Where Good Ideas Come From: The Natural History of Innovation
by Steven Johnson. Riverhead Books, 2010
Protecting our ideas from others may mean they never see the light, according to Steven Johnson in his new book, Where Good Ideas Come From. By sharing these thoughts, however, we can connect with our peers and contribute to powerful networks that “shape the flow of information and inspiration.” Take the invention of GPS. This handy navigation system was originally invented because scientists were trying to determine the precise location of the Russian satellite Sputnik at any moment as it traveled.
Johnson argues that although we tend to think that good ideas emerge from our mental prowess, our environment provides an equally crucial influence. If we isolate ourselves from the intellectual influence of others, good ideas rarely develop. Johnson illustrates this point by discussing research by psychologist Kevin Dunbar, who studied how scientists work in the laboratory. Dunbar set up cameras to watch and listen in and found that the most important ideas were not generated by individuals but by groups of scientists who exchanged information in lab meetings.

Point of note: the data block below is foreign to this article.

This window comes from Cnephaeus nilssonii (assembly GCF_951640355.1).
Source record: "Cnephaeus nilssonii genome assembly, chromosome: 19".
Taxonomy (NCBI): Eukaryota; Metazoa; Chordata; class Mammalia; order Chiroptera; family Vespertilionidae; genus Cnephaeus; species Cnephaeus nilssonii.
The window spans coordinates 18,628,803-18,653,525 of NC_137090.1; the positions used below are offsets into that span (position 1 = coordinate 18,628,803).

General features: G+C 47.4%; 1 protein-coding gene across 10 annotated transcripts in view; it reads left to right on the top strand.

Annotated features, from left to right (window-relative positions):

Johnson also tells us that eureka moments are rare. The best new ideas develop by gradually adding bits of complexity to older ideas. For instance, the Web has become increasingly complex since it was invented 20 years ago. From just a few thousand Web sites, the network has ballooned to more than 100 million sites with 25 billion pages of information.
Sometimes, however, ideas can be too advanced for their time. Charles Babbage, for instance, spent 30 years developing the Difference Engine, which 100 years later would become the basis for the modern computer. The problem, Johnson tells us, is that Babbage had envisioned a tremendously complex machine in the middle of the steam-powered age. He had no one to share and combine ideas with, which, according to Johnson, stalled the birth of his innovation.
Johnson successfully synthesizes the main point of this book when he likens ideas to neurons in the brain. A single neuron firing alone produces nothing. It is when thousands of neurons fire in sync that an idea is born.